Including root reinforcement variability in a probabilistic 3D stability model.


Cislaghi A., Chiaradia E. A., Bischetti G. B.

Earth Surface Processes and Landforms

Forests play a significant role in protecting people, settlements in mountainous terrains from hydrogeomorphic hazards, including shallow landslides. Although several studies have investigated the interactions between forests and slope instabilities, a full understanding of them has not yet been obtained. Additionally, models that incorporate forest stand properties into slope failure probability analyses have not been developed. In principle, physical‐based models, which are powerful tools for landslide hazard analyses, represent an appropriate approach to linking stand properties and slope stability. However, the reliability of these models depends on numerous parameters that describe highly complex geotechnical and hydrological processes (e.g. potential failure depth, saturation ratio, root reinforcement, etc.) that are difficult to measure and model. In particular, the spatial heterogeneity of root reinforcement remains a problem, and the use of physically based models from a forest management perspective has been limited.

This paper presents a procedure for assessing slope stability in terms of the Factor of Safety that accounts for forest stand characteristics such as tree density, average diameter at breast height and minimum distance between trees. The procedure combines a three‐dimensional (3D) slope stability model with an evaluation of the variability of root reinforcement in terms of a probability distribution, according to forest characteristics. Monte Carlo simulation is used to account for the residual uncertainties in both stand characteristics and 3D stability model parameters.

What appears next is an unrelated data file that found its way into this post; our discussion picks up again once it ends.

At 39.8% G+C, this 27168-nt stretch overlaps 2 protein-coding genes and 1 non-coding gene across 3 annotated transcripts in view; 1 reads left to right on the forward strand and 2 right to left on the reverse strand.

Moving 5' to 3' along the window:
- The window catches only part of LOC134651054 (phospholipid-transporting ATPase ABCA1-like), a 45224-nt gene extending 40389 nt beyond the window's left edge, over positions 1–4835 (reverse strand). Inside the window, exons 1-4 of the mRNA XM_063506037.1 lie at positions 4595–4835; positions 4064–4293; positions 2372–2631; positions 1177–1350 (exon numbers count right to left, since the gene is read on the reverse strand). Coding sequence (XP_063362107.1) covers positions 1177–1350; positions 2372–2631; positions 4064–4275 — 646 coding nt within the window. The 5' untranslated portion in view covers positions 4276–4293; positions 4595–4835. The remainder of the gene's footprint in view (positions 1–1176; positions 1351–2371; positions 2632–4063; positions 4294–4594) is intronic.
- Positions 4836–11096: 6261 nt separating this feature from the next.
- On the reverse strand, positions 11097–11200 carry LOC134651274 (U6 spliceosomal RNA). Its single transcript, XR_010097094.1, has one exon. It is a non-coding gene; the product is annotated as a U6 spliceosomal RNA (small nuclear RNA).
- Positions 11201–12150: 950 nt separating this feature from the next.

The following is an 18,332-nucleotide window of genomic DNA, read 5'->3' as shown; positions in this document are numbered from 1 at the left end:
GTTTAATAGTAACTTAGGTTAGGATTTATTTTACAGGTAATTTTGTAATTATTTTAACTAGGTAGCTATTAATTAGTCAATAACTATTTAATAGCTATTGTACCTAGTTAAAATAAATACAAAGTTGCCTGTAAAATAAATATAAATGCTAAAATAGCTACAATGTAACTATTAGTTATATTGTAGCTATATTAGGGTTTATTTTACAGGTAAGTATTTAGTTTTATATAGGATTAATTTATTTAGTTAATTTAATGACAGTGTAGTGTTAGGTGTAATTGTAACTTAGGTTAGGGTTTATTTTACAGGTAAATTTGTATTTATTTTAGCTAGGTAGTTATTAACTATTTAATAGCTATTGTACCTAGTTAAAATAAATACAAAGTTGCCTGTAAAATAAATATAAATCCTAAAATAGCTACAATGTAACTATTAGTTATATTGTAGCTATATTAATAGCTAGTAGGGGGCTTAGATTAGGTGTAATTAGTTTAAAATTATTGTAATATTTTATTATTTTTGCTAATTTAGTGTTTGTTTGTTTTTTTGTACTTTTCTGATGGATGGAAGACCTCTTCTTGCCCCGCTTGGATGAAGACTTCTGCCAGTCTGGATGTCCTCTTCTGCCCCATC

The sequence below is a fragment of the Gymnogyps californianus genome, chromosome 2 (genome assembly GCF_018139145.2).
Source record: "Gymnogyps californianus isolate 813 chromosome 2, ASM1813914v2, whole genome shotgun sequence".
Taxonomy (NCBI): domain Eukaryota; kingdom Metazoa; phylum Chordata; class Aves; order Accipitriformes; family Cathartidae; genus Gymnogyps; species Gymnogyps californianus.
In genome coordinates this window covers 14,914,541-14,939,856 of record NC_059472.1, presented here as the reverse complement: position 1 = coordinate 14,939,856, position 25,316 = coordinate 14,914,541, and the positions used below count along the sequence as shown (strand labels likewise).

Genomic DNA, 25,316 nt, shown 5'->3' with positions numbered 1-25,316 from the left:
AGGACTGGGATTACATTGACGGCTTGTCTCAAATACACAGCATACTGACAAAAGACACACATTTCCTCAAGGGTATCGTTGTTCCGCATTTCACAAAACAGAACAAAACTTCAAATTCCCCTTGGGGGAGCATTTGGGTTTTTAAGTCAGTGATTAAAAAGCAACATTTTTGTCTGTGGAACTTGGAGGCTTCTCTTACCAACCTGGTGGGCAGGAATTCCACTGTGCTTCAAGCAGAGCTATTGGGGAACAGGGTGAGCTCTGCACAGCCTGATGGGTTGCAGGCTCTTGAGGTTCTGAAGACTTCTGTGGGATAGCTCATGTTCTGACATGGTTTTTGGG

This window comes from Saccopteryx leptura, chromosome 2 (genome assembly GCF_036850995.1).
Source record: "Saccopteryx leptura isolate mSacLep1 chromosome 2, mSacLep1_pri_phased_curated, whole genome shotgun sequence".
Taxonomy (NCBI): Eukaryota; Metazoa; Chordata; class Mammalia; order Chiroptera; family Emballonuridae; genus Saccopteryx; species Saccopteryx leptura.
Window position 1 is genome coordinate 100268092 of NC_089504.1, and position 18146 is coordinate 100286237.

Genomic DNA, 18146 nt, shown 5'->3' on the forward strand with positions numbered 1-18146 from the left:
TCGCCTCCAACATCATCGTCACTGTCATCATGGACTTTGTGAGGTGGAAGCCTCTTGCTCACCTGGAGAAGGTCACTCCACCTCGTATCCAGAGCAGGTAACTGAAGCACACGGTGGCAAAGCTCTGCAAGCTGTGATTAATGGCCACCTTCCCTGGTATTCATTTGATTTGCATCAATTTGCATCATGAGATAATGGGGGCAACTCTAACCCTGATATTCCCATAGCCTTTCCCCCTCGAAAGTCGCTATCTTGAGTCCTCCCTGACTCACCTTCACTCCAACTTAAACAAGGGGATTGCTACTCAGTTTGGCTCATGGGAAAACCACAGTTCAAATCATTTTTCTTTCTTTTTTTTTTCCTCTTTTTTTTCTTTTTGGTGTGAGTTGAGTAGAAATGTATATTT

The proposed method was applied in a subalpine catchment in the Italian Alps, mainly covered by coniferous forest and characterized by steep slopes and high landslide risk. The results suggest that the procedure is highly reliable, according to landslide inventory maps [area under the ROC curve (AUC) is 0.82 and modified success rate (MSR) is 0.70]. Thus, it represents a promising tool for studying the role of root reinforcement in landslide hazard mapping and guiding forest management from a slope stability perspective. Copyright © 2017 John Wiley & Sons, Ltd.

shallow landslides; forest structure: root reinforcement; physical‐based models; 3D slope stability model.
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